Along with education and social services, the health sub-sector is part of a large social development sector. This sub-sector’s services and measures greatly affect the health of the public and its viability and productivity. The right to health is one of the basic human rights according to the Universal Declaration of Human Rights of the UN from 1948. Only a healthy individual may be a useful member of a community which is why all countries aim at providing the best possible healthcare services to their citizens. Such healthcare systems must be cost-effective, efficient and render quality healthcare fully appreciating human dignity and values. Some studies estimate that healthcare costs related to inactivity, smoking, and obesity will double by 2025. Hence, healthcare system reform is an ongoing process in light of constant technological and civilizational advances.
The EU was first to assist Serbia in 2000 particularly in the health sector, procuring essential medicines for the population in the amount of €33.5 million. Since then, a total of almost €147 million was invested in this sector.
The EU looked at all aspects of a sustainable system: health systems management, health service delivery and pharmaceutical sector assistance including drug control. In other words, Serbia received medicines, equipment for its hospitals and primary health care centres, laboratories, institutes of public health and blood transfusion centres, the largest ever supply of emergency medical vehicles (but many others as well), much technical assistance, equipment for the safe management of healthcare waste, studies and analyses, as well as training at all levels. Thanks to the EU, it now has a modern and well acclaimed Medicines’ and Medical Devices Agency, the Quality Assurance and Accreditation Agency, a National Cancer Screening Office, a School of Public Health, School of Healthcare Management, a National Reference Laboratory for Psychoactive substances and many others….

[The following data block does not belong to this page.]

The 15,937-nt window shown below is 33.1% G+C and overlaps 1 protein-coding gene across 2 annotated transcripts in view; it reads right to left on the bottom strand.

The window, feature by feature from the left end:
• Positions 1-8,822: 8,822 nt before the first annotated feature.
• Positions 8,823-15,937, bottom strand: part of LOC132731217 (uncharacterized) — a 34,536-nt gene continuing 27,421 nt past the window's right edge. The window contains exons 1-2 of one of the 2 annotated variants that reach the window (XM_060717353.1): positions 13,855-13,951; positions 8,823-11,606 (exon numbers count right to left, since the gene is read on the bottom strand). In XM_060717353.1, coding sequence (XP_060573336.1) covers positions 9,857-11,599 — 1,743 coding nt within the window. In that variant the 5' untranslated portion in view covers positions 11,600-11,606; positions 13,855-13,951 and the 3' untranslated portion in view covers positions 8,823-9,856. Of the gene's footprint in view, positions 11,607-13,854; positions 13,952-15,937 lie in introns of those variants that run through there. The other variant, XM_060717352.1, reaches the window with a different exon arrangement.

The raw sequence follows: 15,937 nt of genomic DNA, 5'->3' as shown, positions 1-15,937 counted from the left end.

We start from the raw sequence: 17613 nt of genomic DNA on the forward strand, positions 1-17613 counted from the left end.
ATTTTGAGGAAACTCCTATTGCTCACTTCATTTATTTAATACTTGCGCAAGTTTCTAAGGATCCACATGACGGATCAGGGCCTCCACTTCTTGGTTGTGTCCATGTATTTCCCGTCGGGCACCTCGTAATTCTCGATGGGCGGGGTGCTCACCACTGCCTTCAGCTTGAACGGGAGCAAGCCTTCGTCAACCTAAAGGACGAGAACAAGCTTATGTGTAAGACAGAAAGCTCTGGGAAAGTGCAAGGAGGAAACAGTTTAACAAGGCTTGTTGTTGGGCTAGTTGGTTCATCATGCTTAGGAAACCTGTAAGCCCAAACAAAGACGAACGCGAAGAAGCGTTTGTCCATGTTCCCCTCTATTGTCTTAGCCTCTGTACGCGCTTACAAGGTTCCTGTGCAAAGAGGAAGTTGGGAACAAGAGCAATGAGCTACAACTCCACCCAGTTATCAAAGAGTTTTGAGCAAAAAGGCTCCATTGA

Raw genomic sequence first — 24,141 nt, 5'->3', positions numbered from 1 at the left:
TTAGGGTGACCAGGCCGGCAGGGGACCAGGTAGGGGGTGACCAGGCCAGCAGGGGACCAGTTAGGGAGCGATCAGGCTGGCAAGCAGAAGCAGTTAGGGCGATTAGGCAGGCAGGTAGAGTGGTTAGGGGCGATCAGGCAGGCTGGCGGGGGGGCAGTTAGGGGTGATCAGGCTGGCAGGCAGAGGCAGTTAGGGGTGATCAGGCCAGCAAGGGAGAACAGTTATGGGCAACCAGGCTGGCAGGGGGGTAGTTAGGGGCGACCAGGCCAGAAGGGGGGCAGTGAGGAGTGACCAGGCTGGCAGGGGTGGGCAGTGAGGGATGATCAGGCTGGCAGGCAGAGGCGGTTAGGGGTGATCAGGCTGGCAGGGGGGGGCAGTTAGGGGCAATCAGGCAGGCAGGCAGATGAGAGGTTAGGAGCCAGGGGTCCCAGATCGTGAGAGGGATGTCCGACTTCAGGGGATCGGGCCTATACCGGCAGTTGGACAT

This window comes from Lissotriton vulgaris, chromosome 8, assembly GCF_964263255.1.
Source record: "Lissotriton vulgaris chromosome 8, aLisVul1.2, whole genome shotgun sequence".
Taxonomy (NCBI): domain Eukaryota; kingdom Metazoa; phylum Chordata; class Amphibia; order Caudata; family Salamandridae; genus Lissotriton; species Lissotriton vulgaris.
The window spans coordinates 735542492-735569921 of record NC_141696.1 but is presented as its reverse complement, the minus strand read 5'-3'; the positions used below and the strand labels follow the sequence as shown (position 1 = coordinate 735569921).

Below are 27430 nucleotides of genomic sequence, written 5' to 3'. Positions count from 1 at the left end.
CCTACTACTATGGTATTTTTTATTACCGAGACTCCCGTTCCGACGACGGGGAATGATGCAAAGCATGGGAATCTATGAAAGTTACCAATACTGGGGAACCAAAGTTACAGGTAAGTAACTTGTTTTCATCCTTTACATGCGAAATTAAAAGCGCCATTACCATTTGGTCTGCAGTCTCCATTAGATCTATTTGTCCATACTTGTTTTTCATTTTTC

In some aspects, healthcare system reform is necessary for the EU integration. Such are the issues relevant to prevention against the effects of tobacco smoking, implementation of organised cancer screening, regulations relevant to Substances of Human Origin (SoHO), communicable disease control and reporting, laws relevant to medicines and medical devices, health data collection, e-health and health information as well as rare diseases, patient rights, patient safety and healthcare workforce. The Serbian health authorities must now consolidate efforts to try to abide by the principles upheld by EU Member States. No new financial assistance is planned for the health sector. Sustainability of projects financed to date is closely monitored.
For more information:
Delegation of the EU to the Republic of Serbia
Tel: +381 (0)11 30 83 200